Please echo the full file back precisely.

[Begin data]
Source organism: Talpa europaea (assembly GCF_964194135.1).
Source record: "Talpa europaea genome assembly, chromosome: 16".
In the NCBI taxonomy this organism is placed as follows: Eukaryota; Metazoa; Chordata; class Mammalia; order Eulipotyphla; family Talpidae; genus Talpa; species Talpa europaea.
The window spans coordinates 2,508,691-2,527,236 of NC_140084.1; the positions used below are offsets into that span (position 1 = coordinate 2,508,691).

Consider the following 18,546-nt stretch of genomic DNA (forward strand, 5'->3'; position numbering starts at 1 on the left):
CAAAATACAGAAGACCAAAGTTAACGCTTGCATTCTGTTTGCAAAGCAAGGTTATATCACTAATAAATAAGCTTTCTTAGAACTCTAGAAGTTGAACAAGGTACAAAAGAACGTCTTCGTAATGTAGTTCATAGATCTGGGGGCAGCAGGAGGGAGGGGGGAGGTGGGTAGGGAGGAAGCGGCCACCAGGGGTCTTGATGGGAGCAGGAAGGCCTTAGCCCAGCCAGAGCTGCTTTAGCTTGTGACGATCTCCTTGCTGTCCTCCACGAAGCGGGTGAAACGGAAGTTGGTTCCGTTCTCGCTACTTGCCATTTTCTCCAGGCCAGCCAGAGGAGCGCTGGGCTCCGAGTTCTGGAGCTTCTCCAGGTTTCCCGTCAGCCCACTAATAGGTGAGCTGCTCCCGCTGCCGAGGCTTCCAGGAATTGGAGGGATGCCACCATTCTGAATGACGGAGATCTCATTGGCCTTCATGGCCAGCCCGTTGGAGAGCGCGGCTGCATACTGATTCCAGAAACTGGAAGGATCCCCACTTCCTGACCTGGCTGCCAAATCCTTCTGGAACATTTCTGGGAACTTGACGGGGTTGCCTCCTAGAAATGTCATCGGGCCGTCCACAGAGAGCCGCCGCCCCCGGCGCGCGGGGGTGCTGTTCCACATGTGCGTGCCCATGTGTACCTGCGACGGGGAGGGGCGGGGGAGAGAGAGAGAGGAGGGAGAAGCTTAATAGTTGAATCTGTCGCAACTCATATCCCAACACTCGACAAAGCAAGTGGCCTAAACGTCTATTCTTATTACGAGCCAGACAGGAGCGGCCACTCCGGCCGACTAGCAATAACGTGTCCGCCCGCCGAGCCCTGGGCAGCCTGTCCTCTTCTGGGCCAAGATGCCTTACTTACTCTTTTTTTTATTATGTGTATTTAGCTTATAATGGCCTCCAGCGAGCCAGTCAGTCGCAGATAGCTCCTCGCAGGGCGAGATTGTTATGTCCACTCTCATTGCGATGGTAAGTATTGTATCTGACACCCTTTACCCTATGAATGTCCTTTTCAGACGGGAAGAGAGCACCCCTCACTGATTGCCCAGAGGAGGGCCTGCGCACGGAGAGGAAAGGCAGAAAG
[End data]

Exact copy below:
Source organism: Talpa europaea (assembly GCF_964194135.1).
Source record: "Talpa europaea genome assembly, chromosome: 16".
In the NCBI taxonomy this organism is placed as follows: Eukaryota; Metazoa; Chordata; class Mammalia; order Eulipotyphla; family Talpidae; genus Talpa; species Talpa europaea.
The window spans coordinates 2,508,691-2,527,236 of NC_140084.1; the positions used below are offsets into that span (position 1 = coordinate 2,508,691).

Consider the following 18,546-nt stretch of genomic DNA (forward strand, 5'->3'; position numbering starts at 1 on the left):
CAAAATACAGAAGACCAAAGTTAACGCTTGCATTCTGTTTGCAAAGCAAGGTTATATCACTAATAAATAAGCTTTCTTAGAACTCTAGAAGTTGAACAAGGTACAAAAGAACGTCTTCGTAATGTAGTTCATAGATCTGGGGGCAGCAGGAGGGAGGGGGGAGGTGGGTAGGGAGGAAGCGGCCACCAGGGGTCTTGATGGGAGCAGGAAGGCCTTAGCCCAGCCAGAGCTGCTTTAGCTTGTGACGATCTCCTTGCTGTCCTCCACGAAGCGGGTGAAACGGAAGTTGGTTCCGTTCTCGCTACTTGCCATTTTCTCCAGGCCAGCCAGAGGAGCGCTGGGCTCCGAGTTCTGGAGCTTCTCCAGGTTTCCCGTCAGCCCACTAATAGGTGAGCTGCTCCCGCTGCCGAGGCTTCCAGGAATTGGAGGGATGCCACCATTCTGAATGACGGAGATCTCATTGGCCTTCATGGCCAGCCCGTTGGAGAGCGCGGCTGCATACTGATTCCAGAAACTGGAAGGATCCCCACTTCCTGACCTGGCTGCCAAATCCTTCTGGAACATTTCTGGGAACTTGACGGGGTTGCCTCCTAGAAATGTCATCGGGCCGTCCACAGAGAGCCGCCGCCCCCGGCGCGCGGGGGTGCTGTTCCACATGTGCGTGCCCATGTGTACCTGCGACGGGGAGGGGCGGGGGAGAGAGAGAGAGGAGGGAGAAGCTTAATAGTTGAATCTGTCGCAACTCATATCCCAACACTCGACAAAGCAAGTGGCCTAAACGTCTATTCTTATTACGAGCCAGACAGGAGCGGCCACTCCGGCCGACTAGCAATAACGTGTCCGCCCGCCGAGCCCTGGGCAGCCTGTCCTCTTCTGGGCCAAGATGCCTTACTTACTCTTTTTTTTATTATGTGTATTTAGCTTATAATGGCCTCCAGCGAGCCAGTCAGTCGCAGATAGCTCCTCGCAGGGCGAGATTGTTATGTCCACTCTCATTGCGATGGTAAGTATTGTATCTGACACCCTTTACCCTATGAATGTCCTTTTCAGACGGGAAGAGAGCACCCCTCACTGATTGCCCAGAGGAGGGCCTGCGCACGGAGAGGAAAGGCAGAAAG